Tunisian police crackdown protests, deaths, injuries reported
Tunisian security forces firing teargas clashed with protesters on Monday after they burned down two police stations following the death of a young man hit by a police vehicle during protests over jobs in the south, reported Reuters.
Unrest in Tatatouine province have escalated into violence after protesters targeted oil and gas facilities to block production to pressure Prime Minister Youssef Chahed’s government for work and development in the marginalized region, Reuters said.
“One young man died in the Tatatouine protests. He was hit by a police car in the protest,” a Health Ministry source said.
State-run Tatatouine Radio said youths had burned out two local police stations during the clashes and police had withdrawn from the town. Images from the town showed burned out vehicles in the street and charred walls of police offices, Reuters indicated.
Protesters earlier briefly forced the closure of the Vana pumping station in Tatatouine, one of several oil and gas facilities affected over the weekend, after the army allowed an engineer to shut it to avoid a confrontation, Reuters explained.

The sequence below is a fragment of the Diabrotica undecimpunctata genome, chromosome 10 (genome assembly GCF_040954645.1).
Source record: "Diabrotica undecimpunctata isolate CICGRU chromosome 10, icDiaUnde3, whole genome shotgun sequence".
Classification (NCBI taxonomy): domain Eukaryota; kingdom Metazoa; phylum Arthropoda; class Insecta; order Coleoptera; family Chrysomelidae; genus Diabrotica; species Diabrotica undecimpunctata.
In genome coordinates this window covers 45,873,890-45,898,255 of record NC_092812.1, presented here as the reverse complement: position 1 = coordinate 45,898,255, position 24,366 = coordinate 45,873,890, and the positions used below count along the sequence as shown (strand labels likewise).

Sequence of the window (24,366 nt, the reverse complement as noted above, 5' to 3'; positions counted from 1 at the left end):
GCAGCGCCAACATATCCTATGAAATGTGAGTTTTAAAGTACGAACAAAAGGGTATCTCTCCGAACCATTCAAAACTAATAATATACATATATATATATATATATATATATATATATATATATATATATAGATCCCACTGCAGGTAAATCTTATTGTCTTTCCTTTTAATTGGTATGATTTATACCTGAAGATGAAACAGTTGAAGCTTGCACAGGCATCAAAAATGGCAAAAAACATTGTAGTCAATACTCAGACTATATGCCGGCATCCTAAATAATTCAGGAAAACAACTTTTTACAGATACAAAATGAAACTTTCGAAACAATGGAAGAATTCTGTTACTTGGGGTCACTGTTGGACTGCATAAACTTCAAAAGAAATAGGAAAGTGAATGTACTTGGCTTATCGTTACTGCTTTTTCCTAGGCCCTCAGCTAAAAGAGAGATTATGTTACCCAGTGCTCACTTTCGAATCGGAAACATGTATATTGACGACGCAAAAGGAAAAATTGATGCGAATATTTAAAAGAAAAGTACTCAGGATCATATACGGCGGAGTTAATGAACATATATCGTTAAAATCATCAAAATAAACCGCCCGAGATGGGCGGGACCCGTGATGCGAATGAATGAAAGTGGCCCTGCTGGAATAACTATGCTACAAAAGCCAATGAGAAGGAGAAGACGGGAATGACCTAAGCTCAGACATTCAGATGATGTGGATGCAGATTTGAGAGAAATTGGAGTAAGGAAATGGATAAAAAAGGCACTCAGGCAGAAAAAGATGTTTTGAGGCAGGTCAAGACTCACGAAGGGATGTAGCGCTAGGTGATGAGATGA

The Defence Ministry said on Sunday it would use force to protect and retake southern oil and gas facilities, and clashes broke out at Vana on Monday when the military took back control to restart the pump, two witnesses said, according to Reuters.
“The Defence Ministry warns citizens of the risk of prosecution following altercations with military units, and bodily harm resulting from aggression or violations accessing facilities under their control,” it late on Sunday.
Reuters also reported that Protesters pressing demands for jobs and a share of the country’s energy wealth forced the closure of two oil and gas pumping stations, where Italy’s ENI SpA, Austria’s OMV AG and France’s Perenco operate, and where Prime Minister Youssef Chahed had already deployed troops.
Tunisia is a small oil producer with an output of about 44,000 barrels per day.
According to Reuters, the closures represent a clear challenge to the authority of Chahed’s government as it tries to enact economic reforms demanded by international lenders and consolidate Tunisia’s transition to democracy six years after an uprising ended the autocratic rule of Zine El-Abidine Ben Ali.
Southern and central regions have erupted into rioting and protest several times since the 2011 revolt with many unemployed youths complaining the fall of Ben Ali and transition to democracy bought little economic opportunities for them, Reuters added.
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